November 2007 Archives

Jorda on : Initial Patent/Trade Secret Evaluation Guide

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A reoccurring question in intellectual property management involves the initial election between seeking patent protection on a given development and attempting to maintain trade secrecy in that development. To facilitate this initial election and to determine the center of gravity (often patents for products and trade secrets for processes), I developed the following “Initial Patent/Trade Secret Evaluation Questionnaire.” To avoid the implications of “invention” and to cover the wide variety of innovations which may be addressed by this questionnaire, the term “development” is used in a generic sense.

Download the Questionnaire and Considerations

The eleven questions in this questionnaire have been arranged not in the order of perceived importance but by “function,” roughly following the areas of marketing (Questions 1-4), technical (Questions 5-8), and legal (Questions 9-11). Each question would be answered on a scale of 1 to 10. These values are then totaled. With the current number of questions, this sum would range from 11 to 110. If the sum approaches the higher end of the scale (above 75), trade-secret protection would seem favorable; a sum at the lower end (below 45) would suggest that patent protection would be more advantageous. At times, values in the middle range (45–75) will result. Such a score suggests that it doesn’t really matter which approach is followed initially. For example, trade-secret protection might be appropriate for manufacturing-process technology, which competitors might find easier to re-create; patents make sense for products that can be analyzed or reverse engineered. However, there need be no prejudice about resorting to the other strategy to protect collateral aspects and improvements.

At this point I should make it unequivocally clear that my position is not that trade secrets should be embraced in favor of patents, nor is it my intention to denigrate patents in any way by embracing trade secrets over patents. What I have practiced in my career and what I endorse as the best policy and practice is to obtain patents as center of gravity in an intellectual property portfolio and maintain trade secrets as underpinnings for patents to protect unpatentable collateral know-how and show-how. Books, articles and presentations on intellectual property rights almost always, even nowadays, speak to patents, copyrights and trademarks as discreet subjects and with scant coverage of trade secrets. However, doing so overlooks the fact that legal protection of innovation of any kind, especially in high-tech fields, requires the use of more than one intellectual property category. This results in integration of intellectual property rights for dual, triple or multiple protection.

Jorda on : Trade Secrets Have Special Attributes

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From the definitions of trade secrets given earlier, the following salient characteristics of trade secrets can be perceived.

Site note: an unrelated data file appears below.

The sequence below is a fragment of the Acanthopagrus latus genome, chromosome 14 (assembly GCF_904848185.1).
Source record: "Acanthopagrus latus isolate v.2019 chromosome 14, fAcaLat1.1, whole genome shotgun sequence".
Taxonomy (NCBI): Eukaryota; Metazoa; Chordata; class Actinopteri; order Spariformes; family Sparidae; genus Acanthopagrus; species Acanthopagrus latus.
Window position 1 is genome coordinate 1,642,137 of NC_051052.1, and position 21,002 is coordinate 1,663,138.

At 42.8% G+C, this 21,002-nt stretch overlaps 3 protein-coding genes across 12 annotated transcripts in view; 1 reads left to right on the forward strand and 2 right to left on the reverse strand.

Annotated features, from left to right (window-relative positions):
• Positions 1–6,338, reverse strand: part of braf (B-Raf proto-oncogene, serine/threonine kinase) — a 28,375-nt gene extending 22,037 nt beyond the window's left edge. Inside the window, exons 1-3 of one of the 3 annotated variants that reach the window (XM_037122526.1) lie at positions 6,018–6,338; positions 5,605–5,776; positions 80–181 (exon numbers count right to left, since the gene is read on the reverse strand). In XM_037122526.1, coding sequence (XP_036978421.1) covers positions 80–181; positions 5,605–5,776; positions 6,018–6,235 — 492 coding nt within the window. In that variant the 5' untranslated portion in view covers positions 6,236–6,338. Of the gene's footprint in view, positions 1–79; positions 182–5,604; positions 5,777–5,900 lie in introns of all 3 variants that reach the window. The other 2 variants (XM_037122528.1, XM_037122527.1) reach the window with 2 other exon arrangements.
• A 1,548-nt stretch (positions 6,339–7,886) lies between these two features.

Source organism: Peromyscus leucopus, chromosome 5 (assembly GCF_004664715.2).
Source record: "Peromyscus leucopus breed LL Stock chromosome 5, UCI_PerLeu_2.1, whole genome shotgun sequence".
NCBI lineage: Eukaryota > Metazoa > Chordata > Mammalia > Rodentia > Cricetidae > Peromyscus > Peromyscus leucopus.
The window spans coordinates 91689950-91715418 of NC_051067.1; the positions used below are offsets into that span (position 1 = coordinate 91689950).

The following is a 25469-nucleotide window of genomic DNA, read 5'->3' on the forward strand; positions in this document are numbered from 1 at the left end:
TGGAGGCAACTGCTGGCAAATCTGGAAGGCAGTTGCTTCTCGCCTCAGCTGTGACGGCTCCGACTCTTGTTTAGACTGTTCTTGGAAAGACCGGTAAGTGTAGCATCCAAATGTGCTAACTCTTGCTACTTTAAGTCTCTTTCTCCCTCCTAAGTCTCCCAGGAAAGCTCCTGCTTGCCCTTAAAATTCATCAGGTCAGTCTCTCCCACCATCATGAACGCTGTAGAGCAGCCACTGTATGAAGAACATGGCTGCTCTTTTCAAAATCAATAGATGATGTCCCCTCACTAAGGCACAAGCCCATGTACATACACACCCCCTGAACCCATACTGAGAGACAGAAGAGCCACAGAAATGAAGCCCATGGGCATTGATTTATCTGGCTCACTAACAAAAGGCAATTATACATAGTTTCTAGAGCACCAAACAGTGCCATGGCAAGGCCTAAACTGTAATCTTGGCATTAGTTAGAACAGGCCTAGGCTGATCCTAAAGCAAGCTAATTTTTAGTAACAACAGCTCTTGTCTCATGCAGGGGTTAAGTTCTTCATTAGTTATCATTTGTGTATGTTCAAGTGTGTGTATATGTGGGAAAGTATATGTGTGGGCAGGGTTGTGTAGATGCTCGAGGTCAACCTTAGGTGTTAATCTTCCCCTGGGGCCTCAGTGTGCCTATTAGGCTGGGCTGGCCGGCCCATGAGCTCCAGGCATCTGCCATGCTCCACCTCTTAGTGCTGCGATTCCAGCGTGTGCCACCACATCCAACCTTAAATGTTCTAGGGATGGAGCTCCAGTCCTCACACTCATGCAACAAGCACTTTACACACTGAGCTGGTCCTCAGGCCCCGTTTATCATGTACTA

There is no subject matter or term limitation, nor is there a registration requirement and, in fact, there is not even a tangibility requirement. Furthermore, there is no strict novelty requirement, and trade secret protection obtains as long as the subject matter is not generally known or available.

But secrecy is the most important criterion — a sine qua non — without exceptions. Hence, reasonable affirmative measures must be taken to safeguard and maintain trade secrecy. Among such measures are:
• Memorializing a trade secret policy in writing
• Informing employees of the trade secret policy
• Having employees sign Employment Agreements with confidentiality obligations
• Restricting access to trade secrets (on need-to-know basis)
• Restricting public accessibility (escorting visitors)
• Locking gates and cabinets to sites that house trade secrets
• Labeling trade secret documents as proprietary and confidential
• Screening speeches and publications of employees
• Using secrecy contracts in dealing with third parties
• Conducting exit interviews with departing employees, etc.

While sufficient economic value or competitive advantage is also an indispensable requisite, the proper touchstone is not “actual use” but only “value to owner,” which means that negative R&D results can also provide a competitive advantage according to the law of the Unites States.

Misappropriation of trade secrets is actionable if there is acquisition by improper means, or there is use or disclosure of a trade secret that was acquired improperly or in violation of a duty to maintain confidentiality. “Improper means” includes theft, bribery, misrepresentation, breach or inducement of a breach of a duty to maintain secrecy, or espionage through electronic or other means, while “proper means,” which do not support a claim for misappropriation, include independent discovery, reverse engineering, or discovery from observing what has been allowed to enter the public domain.

Remedies for misappropriation of trade secrets include actual and punitive damages, profits, reasonable royalties and injunctions.

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